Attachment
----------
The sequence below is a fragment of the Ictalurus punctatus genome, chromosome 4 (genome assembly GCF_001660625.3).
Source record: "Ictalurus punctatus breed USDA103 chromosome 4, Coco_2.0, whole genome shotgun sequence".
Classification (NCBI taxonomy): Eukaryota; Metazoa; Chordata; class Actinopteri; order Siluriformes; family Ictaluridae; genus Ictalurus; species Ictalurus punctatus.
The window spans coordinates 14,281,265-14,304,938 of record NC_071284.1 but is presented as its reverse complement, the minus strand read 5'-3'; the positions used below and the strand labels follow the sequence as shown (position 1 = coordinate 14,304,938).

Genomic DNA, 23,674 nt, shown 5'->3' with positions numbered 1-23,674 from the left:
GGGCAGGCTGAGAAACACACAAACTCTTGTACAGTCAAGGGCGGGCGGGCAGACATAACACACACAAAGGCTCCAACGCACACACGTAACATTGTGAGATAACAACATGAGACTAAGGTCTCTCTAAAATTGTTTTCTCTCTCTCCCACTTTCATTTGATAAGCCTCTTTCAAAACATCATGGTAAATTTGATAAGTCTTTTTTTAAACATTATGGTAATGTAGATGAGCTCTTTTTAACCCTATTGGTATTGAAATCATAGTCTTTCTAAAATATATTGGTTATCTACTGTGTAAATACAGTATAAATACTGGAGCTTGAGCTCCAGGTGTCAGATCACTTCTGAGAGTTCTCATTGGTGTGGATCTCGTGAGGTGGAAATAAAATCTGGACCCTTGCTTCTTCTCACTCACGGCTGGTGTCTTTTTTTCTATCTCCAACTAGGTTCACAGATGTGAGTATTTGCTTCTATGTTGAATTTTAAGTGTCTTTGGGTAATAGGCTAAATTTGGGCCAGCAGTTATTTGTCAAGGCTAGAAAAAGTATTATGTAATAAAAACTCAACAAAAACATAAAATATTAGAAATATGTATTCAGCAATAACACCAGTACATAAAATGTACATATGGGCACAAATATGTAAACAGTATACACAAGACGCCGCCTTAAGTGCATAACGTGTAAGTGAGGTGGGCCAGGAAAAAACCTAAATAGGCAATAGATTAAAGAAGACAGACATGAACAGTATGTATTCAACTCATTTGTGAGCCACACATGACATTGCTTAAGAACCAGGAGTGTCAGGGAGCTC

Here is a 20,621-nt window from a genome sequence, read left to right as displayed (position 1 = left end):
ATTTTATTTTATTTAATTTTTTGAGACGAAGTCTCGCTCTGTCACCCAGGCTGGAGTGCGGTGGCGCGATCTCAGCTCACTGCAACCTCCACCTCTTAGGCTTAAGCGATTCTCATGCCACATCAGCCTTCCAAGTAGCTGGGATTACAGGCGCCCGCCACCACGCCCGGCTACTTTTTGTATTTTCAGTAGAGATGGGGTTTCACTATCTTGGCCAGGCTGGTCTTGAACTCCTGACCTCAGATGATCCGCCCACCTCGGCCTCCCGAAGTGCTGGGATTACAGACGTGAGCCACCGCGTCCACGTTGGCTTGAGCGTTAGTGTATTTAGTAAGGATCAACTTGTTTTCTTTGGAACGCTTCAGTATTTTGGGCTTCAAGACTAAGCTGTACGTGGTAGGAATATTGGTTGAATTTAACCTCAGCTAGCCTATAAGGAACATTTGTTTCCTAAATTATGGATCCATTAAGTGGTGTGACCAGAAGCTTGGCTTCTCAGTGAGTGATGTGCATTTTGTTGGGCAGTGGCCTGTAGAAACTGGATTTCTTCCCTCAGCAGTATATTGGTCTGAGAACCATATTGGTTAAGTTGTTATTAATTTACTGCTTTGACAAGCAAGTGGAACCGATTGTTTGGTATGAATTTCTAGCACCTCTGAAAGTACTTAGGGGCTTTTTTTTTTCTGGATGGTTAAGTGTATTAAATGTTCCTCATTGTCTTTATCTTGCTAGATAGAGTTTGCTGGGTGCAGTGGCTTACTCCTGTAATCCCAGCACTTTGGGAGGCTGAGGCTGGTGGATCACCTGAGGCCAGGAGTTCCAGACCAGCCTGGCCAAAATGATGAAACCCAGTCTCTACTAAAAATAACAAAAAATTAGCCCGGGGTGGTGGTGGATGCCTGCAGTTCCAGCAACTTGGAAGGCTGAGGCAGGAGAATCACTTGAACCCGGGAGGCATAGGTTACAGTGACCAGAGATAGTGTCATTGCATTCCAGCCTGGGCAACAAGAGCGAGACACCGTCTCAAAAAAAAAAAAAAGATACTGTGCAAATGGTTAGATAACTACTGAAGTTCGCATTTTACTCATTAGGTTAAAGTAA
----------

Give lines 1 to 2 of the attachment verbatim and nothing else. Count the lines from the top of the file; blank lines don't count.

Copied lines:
The sequence below is a fragment of the Ictalurus punctatus genome, chromosome 4 (genome assembly GCF_001660625.3).
Source record: "Ictalurus punctatus breed USDA103 chromosome 4, Coco_2.0, whole genome shotgun sequence".